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All photographs by David Lilly
Starlings arrive early in parts of Canada. They seek out the best nest holes and protect them from the Northern Flickers and House Sparrows. This year in Alberta winter is still in the air, but the Starlings have arrived.
The Starlings are not native to Canada, but they have adopted very well to our cold climate. They were brought here by the early Europeans.
I photograph the Starlings every chance I get. I like the florence colours when the sun is shinning on them.
As they are very black bird some care has to taken not to under expose the bird. I usually over expose a black bird by one and a half stops. You don't want to overexpose the bird to much as it will be difficult to recover the details in the feathers. Also, don't under expose the bird as this will cause digital noise in the under exposed area. In the photographs I overexposed by .67 EV.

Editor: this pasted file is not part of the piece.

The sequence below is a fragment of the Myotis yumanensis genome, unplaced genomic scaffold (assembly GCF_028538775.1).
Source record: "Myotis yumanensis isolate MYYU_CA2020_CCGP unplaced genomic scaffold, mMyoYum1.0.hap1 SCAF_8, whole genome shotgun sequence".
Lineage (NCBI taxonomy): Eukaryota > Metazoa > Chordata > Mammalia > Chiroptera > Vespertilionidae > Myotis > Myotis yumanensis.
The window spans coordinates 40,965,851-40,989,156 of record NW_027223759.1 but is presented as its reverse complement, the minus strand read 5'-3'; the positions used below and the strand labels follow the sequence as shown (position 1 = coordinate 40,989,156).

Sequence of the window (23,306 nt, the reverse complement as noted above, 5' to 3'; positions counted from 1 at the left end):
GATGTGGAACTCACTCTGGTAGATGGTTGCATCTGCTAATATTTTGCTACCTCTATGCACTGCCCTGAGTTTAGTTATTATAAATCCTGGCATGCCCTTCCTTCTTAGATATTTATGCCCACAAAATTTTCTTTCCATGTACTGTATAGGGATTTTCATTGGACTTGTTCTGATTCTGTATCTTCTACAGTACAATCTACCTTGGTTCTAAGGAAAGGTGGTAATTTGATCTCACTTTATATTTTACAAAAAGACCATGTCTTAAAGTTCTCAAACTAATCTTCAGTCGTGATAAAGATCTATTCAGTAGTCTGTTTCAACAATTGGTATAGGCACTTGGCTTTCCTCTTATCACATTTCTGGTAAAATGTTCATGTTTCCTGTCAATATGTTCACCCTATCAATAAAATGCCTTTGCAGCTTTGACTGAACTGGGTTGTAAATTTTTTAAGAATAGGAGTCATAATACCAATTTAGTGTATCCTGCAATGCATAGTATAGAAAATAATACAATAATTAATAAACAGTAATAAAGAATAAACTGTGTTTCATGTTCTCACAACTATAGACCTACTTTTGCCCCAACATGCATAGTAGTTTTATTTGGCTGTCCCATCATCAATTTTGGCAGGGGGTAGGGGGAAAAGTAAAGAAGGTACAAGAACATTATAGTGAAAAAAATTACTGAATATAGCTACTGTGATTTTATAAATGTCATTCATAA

In the photos to the right I had to make decisions when photographing the Starlings as to how I was going to compose the photograph. Usually, with a group of birds I like to compose with just one bird in the frame. In the bottom photograph I composed with three birds and not four. Three birds seem to work for a composition as the eye looks at the bird o the left and then move to the two birds on the right. Also, the starling on the left is looking toward the other two Starlings whick works for the composition.